Source: Investing News Network | May 13, 2015

Canada Carbon announced that test results confirm that the graphite from the Miller property in Quebec is suitable for use in nuclear applications. Canada Carbon has been in discussions with senior scientists at Oak Ridge National Laboratory which is working with Idaho National Laboratory and other government agencies towards the design and development of high-temperature, gas-cooled, graphite-moderated nuclear reactors, under a program supervised by the U.S. Department of Energy’s Office of Nuclear Energy. Evans Analytical is the Oak Ridge National Laboratory nuclear graphite assessment program’s preferred laboratry, and according to VP for Purity Survey Analysis Services, Karol Putyera, said, “these purity results for natural graphite are comparable to the purest natural graphite samples I have assayed, and compared to results published around the world.”

As quoted in the press release:

Dr. Putyera performed all of the Glow Discharge Mass Spectrometry (“GDMS”) procedures reported herein, and in the referenced documents. Evans Analytical is the preferred laboratory, and GDMS is the preferred analytical method, for the Oak Ridge National Laboratory nuclear graphite assessment program, more fully described, below. These tests were based on a randomly selected 10 kilogram (“kg”) run-of-mill sample of the flotation concentrate produced during pilot plant flotation trials conducted at SGS Canada (Lakefield) during 2014 and was directly upgraded to 99.9998% C(t) purity through thermal treatment alone by a commercial processor of synthetic nuclear graphite.

Canada Carbon has been in discussions with senior scientists at Oak Ridge National Laboratory (Oak Ridge, TN ) since the fall of 2013, beginning shortly after Canada Carbon reported achieving nuclear purity for its Miller hydrothermal lump-vein (“HLV”) graphite (see press release dated October 15th, 2013). These discussions provided Canada Carbon with targets and milestones, which helped Canada Carbon develop its research and development activities. Canada Carbon has successfully shown that its Miller HLV graphite can be concentrated by simple flotation at pilot-plant scale to greater than 99% C(t) and nuclear purity (see press release dated June 17th, 2014). As well, the Company believes that combining these results with the thermal upgrading of a randomly selected flotation concentrate sample produced from the pilot-plant program, conducted by a commercial nuclear graphite processing facility (first reported May 1st, 2015), it has achieved proof-of-concept for the suitability of the Miller HLV graphite for nuclear applications. Canada Carbon has available several tonnes of Miller HLV concentrate from the pilot-plant program to quickly provide large quantities of its graphite for further assessment.

Oak Ridge National Laboratory, along with Idaho National Laboratory and other government agencies, are working towards the design and development of high-temperature, gas-cooled, graphite-moderated nuclear reactors, under a program supervised by the U.S. Department of Energy’s Office of Nuclear Energy. Parallel research programs are underway on both prismatic and pebble-bed designs.

A series of tests are currently underway to determine the optimal composition of nuclear fuel assemblies for this new generation of nuclear reactors. Both prismatic and pebble-bed designs utilize small discrete fuel assemblies that will be positioned in large numbers inside the reactor core. The individual fuel assemblies, called fuel compacts, contain a large number of very small (0.5 millimetre) uranium fuel particles, each individually coated in a graphite mixture, called the matrix. The graphite matrix-coated pellets are subsequently pressed into the desired shape (cylinders for prismatic designs, spheres for pebble bed designs), and then annealed to produce a solid fuel compact. Many-layered resilient coatings are then added to physically strengthen the fuel assemblies.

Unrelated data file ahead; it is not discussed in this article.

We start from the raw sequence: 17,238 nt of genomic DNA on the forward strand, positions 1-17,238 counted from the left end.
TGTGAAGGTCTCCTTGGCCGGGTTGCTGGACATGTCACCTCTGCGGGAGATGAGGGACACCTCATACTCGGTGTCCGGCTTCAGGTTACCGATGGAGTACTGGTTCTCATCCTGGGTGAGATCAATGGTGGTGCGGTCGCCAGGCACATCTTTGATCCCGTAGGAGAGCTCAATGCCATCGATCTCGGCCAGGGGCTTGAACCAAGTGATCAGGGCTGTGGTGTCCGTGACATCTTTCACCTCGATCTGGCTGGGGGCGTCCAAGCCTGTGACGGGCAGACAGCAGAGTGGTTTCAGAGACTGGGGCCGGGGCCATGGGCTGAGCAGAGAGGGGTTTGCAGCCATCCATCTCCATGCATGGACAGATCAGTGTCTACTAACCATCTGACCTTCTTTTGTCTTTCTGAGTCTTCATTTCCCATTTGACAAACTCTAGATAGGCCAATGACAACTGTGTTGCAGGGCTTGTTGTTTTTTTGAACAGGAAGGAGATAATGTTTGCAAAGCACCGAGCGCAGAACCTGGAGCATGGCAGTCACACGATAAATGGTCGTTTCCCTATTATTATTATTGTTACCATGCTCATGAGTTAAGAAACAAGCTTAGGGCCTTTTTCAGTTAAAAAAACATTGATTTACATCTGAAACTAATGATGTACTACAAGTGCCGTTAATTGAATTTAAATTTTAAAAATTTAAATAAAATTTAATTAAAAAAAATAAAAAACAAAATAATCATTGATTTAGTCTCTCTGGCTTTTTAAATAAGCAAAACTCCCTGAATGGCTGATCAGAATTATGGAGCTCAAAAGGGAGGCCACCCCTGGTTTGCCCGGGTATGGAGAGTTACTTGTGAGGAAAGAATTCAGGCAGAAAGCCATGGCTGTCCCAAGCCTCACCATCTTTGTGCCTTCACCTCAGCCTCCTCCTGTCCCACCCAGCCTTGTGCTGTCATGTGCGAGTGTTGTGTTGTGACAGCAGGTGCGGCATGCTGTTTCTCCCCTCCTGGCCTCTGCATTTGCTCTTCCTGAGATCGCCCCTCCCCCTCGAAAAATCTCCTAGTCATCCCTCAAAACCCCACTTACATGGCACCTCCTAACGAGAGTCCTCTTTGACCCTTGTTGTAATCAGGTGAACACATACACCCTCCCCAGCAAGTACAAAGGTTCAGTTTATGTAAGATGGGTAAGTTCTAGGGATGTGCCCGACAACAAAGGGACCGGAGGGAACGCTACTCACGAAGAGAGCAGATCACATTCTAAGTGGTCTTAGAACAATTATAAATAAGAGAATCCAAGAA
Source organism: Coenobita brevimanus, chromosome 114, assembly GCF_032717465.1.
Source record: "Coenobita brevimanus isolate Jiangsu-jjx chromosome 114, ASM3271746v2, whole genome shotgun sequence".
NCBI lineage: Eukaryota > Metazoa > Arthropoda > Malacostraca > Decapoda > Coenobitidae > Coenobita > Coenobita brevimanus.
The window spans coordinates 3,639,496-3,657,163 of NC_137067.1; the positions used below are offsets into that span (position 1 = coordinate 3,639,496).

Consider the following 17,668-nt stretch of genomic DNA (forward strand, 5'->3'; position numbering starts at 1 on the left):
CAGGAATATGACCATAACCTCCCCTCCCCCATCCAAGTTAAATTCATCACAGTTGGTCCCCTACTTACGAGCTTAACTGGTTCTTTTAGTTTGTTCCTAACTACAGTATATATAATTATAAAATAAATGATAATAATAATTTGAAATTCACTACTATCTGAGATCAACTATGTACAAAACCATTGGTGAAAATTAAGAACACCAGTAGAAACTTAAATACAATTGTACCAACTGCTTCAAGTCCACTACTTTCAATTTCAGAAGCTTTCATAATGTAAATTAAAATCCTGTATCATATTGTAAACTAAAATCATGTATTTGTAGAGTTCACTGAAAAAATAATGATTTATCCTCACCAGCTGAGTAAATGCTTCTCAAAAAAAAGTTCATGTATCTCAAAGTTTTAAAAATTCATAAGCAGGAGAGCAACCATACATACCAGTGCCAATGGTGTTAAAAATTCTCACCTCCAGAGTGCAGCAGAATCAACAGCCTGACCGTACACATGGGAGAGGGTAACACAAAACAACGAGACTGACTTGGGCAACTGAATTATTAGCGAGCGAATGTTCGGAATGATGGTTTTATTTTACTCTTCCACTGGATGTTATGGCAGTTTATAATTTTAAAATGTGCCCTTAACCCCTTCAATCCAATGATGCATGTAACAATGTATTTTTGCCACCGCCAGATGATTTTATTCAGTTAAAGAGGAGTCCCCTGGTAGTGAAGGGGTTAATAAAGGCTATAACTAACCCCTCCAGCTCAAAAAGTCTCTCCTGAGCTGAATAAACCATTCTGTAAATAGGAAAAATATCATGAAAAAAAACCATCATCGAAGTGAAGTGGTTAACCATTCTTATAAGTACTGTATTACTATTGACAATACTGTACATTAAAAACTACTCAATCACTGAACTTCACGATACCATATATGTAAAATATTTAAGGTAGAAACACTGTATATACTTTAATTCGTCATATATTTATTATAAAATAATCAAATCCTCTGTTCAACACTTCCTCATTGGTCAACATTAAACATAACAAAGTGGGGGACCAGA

Decades of research to develop a suitable graphite matrix for the fuel compacts has settled on a mixture composed of natural graphite, synthetic graphite, and binding resin in the weight proportions of 64:16:20, respectively. The specific elemental impurity content in each of these components is a critical criterion. Tests of fuel compacts under actual reactor conditions conducted by Idaho National Laboratory have determined that nine elemental contaminants are of special concern, which they have defined in AGR-2 Specification SPC-923 (for further information, please access Reference 1, below). Oak Ridge National Laboratory is charged with determining the best available graphite products to address this specification. Numerous commercial and experimental graphite products (12 synthetic graphite samples and 7 natural graphite samples) were assessed for elemental impurities by GDMS (for further information, please access Reference 2, below). For comparison purposes only, the GDMS results for CCB’s thermally treated graphite are included in the following table, which also includes data for the purest graphite samples of the 19 submitted, derived from the Oak Ridge report (Ref. 2). To calculate the total impurity content, the “less than” symbol is ignored; i.e.

Canada Carbon Executive Chairman and CEO, Bruce Duncan, said:

Canada Carbon’s thermally treated Miller HLV graphite contains only a small fraction of the Specification SPC-923 elemental contaminants (0.99 ppm) when compared to the best natural graphite (Asbury RD 13371, at 36.55 ppm) assessed by Oak Ridge National Laboratory in 2011 for inclusion in their next generation nuclear reactor program. In fact, the Miller sample also had substantially lower contaminant levels than the best synthetic graphite samples (SGLKRB-2000 (4.53 ppm) and the experimental GrafTech-D (8.1 ppm).